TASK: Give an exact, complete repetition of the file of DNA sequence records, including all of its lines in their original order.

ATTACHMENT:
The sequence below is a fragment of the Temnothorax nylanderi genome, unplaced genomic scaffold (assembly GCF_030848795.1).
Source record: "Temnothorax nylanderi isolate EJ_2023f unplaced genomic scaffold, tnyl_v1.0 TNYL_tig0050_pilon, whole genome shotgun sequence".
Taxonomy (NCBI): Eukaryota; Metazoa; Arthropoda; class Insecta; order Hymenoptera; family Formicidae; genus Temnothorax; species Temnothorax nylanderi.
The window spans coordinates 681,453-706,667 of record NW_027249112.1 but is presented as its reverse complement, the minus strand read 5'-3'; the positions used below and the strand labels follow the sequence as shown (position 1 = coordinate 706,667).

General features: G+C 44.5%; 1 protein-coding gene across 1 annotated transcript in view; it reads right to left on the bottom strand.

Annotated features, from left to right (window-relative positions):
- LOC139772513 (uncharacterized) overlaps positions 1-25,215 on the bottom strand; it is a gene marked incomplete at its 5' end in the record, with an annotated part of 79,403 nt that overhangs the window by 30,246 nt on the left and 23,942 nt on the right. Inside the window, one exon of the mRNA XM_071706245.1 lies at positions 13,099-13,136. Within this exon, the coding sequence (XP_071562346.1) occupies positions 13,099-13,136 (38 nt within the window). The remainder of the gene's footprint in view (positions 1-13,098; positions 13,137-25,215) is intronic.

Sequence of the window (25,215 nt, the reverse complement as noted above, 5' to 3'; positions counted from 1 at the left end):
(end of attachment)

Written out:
The sequence below is a fragment of the Temnothorax nylanderi genome, unplaced genomic scaffold (assembly GCF_030848795.1).
Source record: "Temnothorax nylanderi isolate EJ_2023f unplaced genomic scaffold, tnyl_v1.0 TNYL_tig0050_pilon, whole genome shotgun sequence".
Taxonomy (NCBI): Eukaryota; Metazoa; Arthropoda; class Insecta; order Hymenoptera; family Formicidae; genus Temnothorax; species Temnothorax nylanderi.
The window spans coordinates 681,453-706,667 of record NW_027249112.1 but is presented as its reverse complement, the minus strand read 5'-3'; the positions used below and the strand labels follow the sequence as shown (position 1 = coordinate 706,667).

General features: G+C 44.5%; 1 protein-coding gene across 1 annotated transcript in view; it reads right to left on the bottom strand.

Annotated features, from left to right (window-relative positions):
- LOC139772513 (uncharacterized) overlaps positions 1-25,215 on the bottom strand; it is a gene marked incomplete at its 5' end in the record, with an annotated part of 79,403 nt that overhangs the window by 30,246 nt on the left and 23,942 nt on the right. Inside the window, one exon of the mRNA XM_071706245.1 lies at positions 13,099-13,136. Within this exon, the coding sequence (XP_071562346.1) occupies positions 13,099-13,136 (38 nt within the window). The remainder of the gene's footprint in view (positions 1-13,098; positions 13,137-25,215) is intronic.

Sequence of the window (25,215 nt, the reverse complement as noted above, 5' to 3'; positions counted from 1 at the left end):